Odyssey Reading Group: Book 6 Lines 295-331 [end]

Are you reading Homeric Greek? Whether you are a total beginner or an advanced Homerist, here you can meet kindred spirits. Besides Homer, use this board for all things early Greek poetry.
seanjonesbw
Textkit Fan
Posts: 314
Joined: Tue May 22, 2007 7:06 pm
Location: Wales

Odyssey Reading Group: Book 6 Lines 295-331 [end]

Post by seanjonesbw » Mon Sep 23, 2019 7:44 am

Welcome to the Odyssey Reading Group! Anyone is welcome to join in at any time, regardless of their Greek ability. If you’re itching to explore Homer’s epic tale of survival, adventure, love, lust, kinship, betrayal and spooky dead people, hop on in, you’ll be very welcome. People who have some Greek but have never tried reading Homer before are doubly welcome.

Check the introductory thread for a description of how the group works.

We’re working from Geoffrey Steadman’s Odyssey Books 6-8, a freely-available pdf with vocabulary and notes
Resources
Show
An introduction to Book 6 and a list of resources for deeper study are available in the group dropbox folder
ἁλὶ γὰρ δέδμητο φίλον κῆρ 🌊

seanjonesbw
Textkit Fan
Posts: 314
Joined: Tue May 22, 2007 7:06 pm
Location: Wales

Re: Odyssey Reading Group: Book 6 Lines 295-331 [end]

Post by seanjonesbw » Mon Sep 23, 2019 7:51 am

Lines 295-331
Show
295 ἔνθα καθεζόμενος μεῖναι χρόνον, εἰς ὅ κεν ἡμεῖς 296 ἄστυδε ἔλθωμεν καὶ ἱκώμεθα δώματα πατρός. 297 αὐτὰρ ἐπὴν ἡμέας ἔλπῃ ποτὶ δώματ ̓ ἀφῖχθαι, 298 καὶ τότε Φαιήκων ἴμεν ἐς πόλιν ἠδ ̓ ἐρέεσθαι 299 δώματα πατρὸς ἐμοῦ μεγαλήτορος Ἀλκινόοιο. 300 ῥεῖα δ ̓ ἀρίγνωτ ̓ ἐστί, καὶ ἂν πάϊς ἡγήσαιτο 301 νήπιος· οὐ μὲν γάρ τι ἐοικότα τοῖσι τέτυκται 302 δώματα Φαιήκων, οἷος δόμος Ἀλκινόοιο 303 ἥρως. ἀλλ ̓ ὁπότ ̓ ἄν σε δόμοι κεκύθωσι καὶ αὐλή, 304 ὦκα μάλα μεγάροιο διελθέμεν, ὄφρ ̓ ἂν ἵκηαι 305 μητέρ ̓ ἐμήν· ἡ δ ̓ ἧσται ἐπ ̓ ἐσχάρῃ ἐν πυρὸς αὐγῇ, 306 ἠλάκατα στρωφῶσ ̓ ἁλιπόρφυρα, θαῦμα ἰδέσθαι, 307 κίονι κεκλιμένη· δμωαὶ δέ οἱ εἵατ ̓ ὄπισθεν. 308 ἔνθα δὲ πατρὸς ἐμοῖο θρόνος ποτικέκλιται αὐτῇ, 309 τῶ ὅ γε οἰνοποτάζει ἐφήμενος ἀθάνατος ὥς. 310 τὸν παραμειψάμενος μητρὸς περὶ γούνασι χεῖρας 311 βάλλειν ἡμετέρης, ἵνα νόστιμον ἦμαρ ἴδηαι 312 χαίρων καρπαλίμως, εἰ καὶ μάλα τηλόθεν ἐσσί. 313 εἴ κέν τοι κείνη γε φίλα φρονέῃσ ̓ ἐνὶ θυμῷ, 314 ἐλπωρή τοι ἔπειτα φίλους ἰδέειν καὶ ἱκέσθαι 315 οἶκον ἐϋκτίμενον καὶ σὴν ἐς πατρίδα γαῖαν.” 316 ὣς ἄρα φωνήσας ̓ ἵμασεν μάστιγι φαεινῇ 317 ἡμιόνους· αἱ δ ̓ ὦκα λίπον ποταμοῖο ῥέεθρα. 318 αἱ δ ̓ εὖ μὲν τρώχων, εὖ δὲ πλίσσοντο πόδεσσιν· 319 ἡ δὲ μάλ ̓ ἡνιόχευεν, ὅπως ἅμ ̓ ἑποίατο πεζοὶ 320 ἀμφίπολοί τ ̓ Ὀδυσεύς τε, νόῳ δ ̓ ἐπέβαλλεν ἱμάσθλην. 321 δύσετό τ ̓ ἠέλιος καὶ τοὶ κλυτὸν ἄλσος ἵκοντο 322 ἱρὸν Ἀθηναίης, ἵν ̓ ἄρ ̓ ἕζετο δῖος Ὀδυσσεύς. 323 αὐτίκ ̓ ἔπειτ ̓ ἠρᾶτο Διὸς κούρῃ μεγάλοιο· 324 “κλῦθί μευ, αἰγιόχοιο Διὸς τέκος, Ἀτρυτώνη· 325 νῦν δή πέρ μευ ἄκουσον, ἐπεὶ πάρος οὔ ποτ ̓ ἄκουσας 326 ῥαιομένου, ὅτε μ ̓ ἔρραιε κλυτὸς ἐννοσίγαιος. 327 δός μ ̓ ἐς Φαίηκας φίλον ἐλθεῖν ἠδ ̓ ἐλεεινόν.” 328 ὣς ἔφατ ̓ εὐχόμενος, τοῦ δ ̓ ἔκλυε Παλλὰς Ἀθήνη. 329 αὐτῷ δ ̓ οὔ πω φαίνετ ̓ ἐναντίη· αἴδετο γάρ ῥα 330 πατροκασίγνητον· ὁ δ ̓ ἐπιζαφελῶς μενέαινεν 331 ἀντιθέῳ Ὀδυσῆϊ πάρος ἣν γαῖαν ἱκέσθαι.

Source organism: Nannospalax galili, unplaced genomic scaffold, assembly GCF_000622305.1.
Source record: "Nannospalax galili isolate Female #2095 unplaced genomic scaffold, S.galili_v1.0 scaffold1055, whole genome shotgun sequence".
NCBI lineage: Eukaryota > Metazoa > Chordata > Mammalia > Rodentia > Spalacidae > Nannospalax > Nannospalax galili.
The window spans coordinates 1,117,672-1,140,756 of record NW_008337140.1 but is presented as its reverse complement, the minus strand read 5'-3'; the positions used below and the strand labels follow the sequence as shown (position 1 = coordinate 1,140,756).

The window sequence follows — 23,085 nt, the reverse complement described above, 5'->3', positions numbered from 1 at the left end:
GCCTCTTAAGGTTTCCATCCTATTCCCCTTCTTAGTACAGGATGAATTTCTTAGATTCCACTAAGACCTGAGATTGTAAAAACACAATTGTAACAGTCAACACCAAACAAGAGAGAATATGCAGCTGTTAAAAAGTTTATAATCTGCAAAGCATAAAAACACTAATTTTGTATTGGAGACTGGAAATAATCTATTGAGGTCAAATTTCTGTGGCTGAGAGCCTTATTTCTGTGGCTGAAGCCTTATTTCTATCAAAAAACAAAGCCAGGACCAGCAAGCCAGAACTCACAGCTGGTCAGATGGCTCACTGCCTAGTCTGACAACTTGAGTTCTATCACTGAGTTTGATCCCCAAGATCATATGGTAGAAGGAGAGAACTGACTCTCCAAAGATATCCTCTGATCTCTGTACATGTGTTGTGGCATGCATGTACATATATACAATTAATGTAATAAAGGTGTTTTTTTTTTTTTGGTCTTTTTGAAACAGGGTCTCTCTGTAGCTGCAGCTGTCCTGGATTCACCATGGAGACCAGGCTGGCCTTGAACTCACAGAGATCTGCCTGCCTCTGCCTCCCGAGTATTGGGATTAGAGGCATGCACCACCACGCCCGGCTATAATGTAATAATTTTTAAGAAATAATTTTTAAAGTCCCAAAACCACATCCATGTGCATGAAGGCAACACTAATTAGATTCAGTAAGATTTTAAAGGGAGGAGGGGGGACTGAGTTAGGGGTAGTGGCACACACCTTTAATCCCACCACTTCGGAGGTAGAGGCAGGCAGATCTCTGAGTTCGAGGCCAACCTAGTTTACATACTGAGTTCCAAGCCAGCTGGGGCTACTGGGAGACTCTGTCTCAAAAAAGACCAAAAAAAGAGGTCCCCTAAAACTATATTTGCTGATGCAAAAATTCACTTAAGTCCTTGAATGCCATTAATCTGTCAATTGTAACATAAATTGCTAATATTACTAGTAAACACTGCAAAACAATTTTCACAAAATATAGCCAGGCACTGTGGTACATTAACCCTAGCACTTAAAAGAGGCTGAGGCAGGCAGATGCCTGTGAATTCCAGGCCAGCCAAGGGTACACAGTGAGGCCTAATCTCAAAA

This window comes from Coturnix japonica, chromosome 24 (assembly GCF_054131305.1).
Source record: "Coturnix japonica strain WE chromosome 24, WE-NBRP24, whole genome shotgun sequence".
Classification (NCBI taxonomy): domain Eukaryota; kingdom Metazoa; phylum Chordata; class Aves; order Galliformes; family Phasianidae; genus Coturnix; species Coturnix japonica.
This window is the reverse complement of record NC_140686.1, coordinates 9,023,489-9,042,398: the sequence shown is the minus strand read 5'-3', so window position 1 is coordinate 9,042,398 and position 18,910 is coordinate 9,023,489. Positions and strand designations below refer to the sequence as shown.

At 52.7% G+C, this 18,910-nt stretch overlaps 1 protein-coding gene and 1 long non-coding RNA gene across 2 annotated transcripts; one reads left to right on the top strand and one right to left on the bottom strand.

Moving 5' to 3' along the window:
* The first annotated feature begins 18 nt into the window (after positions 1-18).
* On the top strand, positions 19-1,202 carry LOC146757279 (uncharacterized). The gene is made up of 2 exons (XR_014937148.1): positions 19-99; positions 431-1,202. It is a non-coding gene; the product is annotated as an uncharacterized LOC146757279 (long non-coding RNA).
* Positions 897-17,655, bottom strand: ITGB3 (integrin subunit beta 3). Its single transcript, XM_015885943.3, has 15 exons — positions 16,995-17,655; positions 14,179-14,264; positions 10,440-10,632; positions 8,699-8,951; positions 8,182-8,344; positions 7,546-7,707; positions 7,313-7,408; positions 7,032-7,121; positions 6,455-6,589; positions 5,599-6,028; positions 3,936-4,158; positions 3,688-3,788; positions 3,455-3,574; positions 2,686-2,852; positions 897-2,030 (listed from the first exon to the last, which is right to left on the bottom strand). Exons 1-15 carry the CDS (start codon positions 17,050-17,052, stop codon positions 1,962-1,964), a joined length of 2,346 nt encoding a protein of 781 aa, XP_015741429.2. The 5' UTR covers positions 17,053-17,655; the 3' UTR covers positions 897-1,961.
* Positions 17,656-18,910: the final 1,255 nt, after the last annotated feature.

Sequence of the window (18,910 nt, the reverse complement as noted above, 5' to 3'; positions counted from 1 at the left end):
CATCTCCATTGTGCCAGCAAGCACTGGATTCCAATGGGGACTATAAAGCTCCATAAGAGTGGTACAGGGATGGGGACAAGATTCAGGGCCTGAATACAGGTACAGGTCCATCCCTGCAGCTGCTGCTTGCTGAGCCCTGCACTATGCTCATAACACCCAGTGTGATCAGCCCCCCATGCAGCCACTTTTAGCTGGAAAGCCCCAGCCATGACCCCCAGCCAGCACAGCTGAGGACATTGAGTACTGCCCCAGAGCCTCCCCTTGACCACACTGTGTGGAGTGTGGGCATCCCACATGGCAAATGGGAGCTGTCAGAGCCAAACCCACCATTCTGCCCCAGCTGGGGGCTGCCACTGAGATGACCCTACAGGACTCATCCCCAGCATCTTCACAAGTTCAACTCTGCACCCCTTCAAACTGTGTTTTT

ἁλὶ γὰρ δέδμητο φίλον κῆρ 🌊

seanjonesbw
Textkit Fan
Posts: 314
Joined: Tue May 22, 2007 7:06 pm
Location: Wales

Re: Odyssey Reading Group: Book 6 Lines 295-331 [end]

Post by seanjonesbw » Mon Sep 23, 2019 8:20 am

Friends - sorry for my absence. I would love to say that I've been doing something urgent and exciting but I've actually just been distracted by British politics over the last few weeks.

This week's reading takes us up to the end of Book 6, so I think there's scope for a bit of a review of Book 6 before we leave for Alcinous' palace as well as discussion of the text itself. There are a few things that I'd like to explore further before we move on.

Montcombroux has brought to my attention in the previous thread that there are people reading along with the group who are going through the Greek but who don't post. It was my ambition for the group when I set it up to be as inclusive as possible, but I've still not found a way to provide a space for people to ask questions about the text at the same time as the broader discussion we normally have. Answers on a postcard, please (seriously, if anyone has any ideas they would be gratefully received either here or by private message). Maybe I should do a poll to find out more about the people who read along but don't post.

New threads tend to kill old threads so I'll keep this going until next Friday (4th Oct) then move on to Book 7.
ἁλὶ γὰρ δέδμητο φίλον κῆρ 🌊

seanjonesbw
Textkit Fan
Posts: 314
Joined: Tue May 22, 2007 7:06 pm
Location: Wales

Re: Odyssey Reading Group: Book 6 Lines 295-331 [end]

Post by seanjonesbw » Mon Sep 23, 2019 8:20 pm

Two things to start us off:

Firstly, I really am a dreadful dunce when it comes to metre - Hainsworth says of "ἄστυδε ἔλθωμεν" (296) that "emendations (ἄστυδ' ἀν-, ἄστυδ' έσ- ... ἄστυ δι-) seek to obviate the hiatus which is not defended, as elsewhere in this position, by 'une coupe nette du sens' (Chantraine, Grammaire, i 89)". Is he just saying that these emendations cover the hiatus but don't make sense?

While we're on Hainsworth, when he discusses Nausicaa's departure he presents this strange opinion (p.314):